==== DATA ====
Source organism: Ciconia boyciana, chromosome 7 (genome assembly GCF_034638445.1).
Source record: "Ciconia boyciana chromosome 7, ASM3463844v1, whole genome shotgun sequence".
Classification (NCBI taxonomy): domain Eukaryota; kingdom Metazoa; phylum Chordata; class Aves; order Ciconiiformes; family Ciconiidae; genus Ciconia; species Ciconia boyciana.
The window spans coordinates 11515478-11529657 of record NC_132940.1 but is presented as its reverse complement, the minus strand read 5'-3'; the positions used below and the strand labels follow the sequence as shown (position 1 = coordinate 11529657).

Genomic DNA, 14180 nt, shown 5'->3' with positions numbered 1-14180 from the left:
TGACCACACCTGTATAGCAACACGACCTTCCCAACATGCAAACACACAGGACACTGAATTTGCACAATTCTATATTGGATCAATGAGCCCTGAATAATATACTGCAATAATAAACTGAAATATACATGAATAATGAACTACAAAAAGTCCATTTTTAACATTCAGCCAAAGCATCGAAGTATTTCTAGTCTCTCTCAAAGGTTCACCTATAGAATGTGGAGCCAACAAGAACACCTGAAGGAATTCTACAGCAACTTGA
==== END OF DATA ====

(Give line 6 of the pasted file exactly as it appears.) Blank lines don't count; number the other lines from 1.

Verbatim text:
TGACCACACCTGTATAGCAACACGACCTTCCCAACATGCAAACACACAGGACACTGAATTTGCACAATTCTATATTGGATCAATGAGCCCTGAATAATATACTGCAATAATAAACTGAAATATACATGAATAATGAACTACAAAAAGTCCATTTTTAACATTCAGCCAAAGCATCGAAGTATTTCTAGTCTCTCTCAAAGGTTCACCTATAGAATGTGGAGCCAACAAGAACACCTGAAGGAATTCTACAGCAACTTGA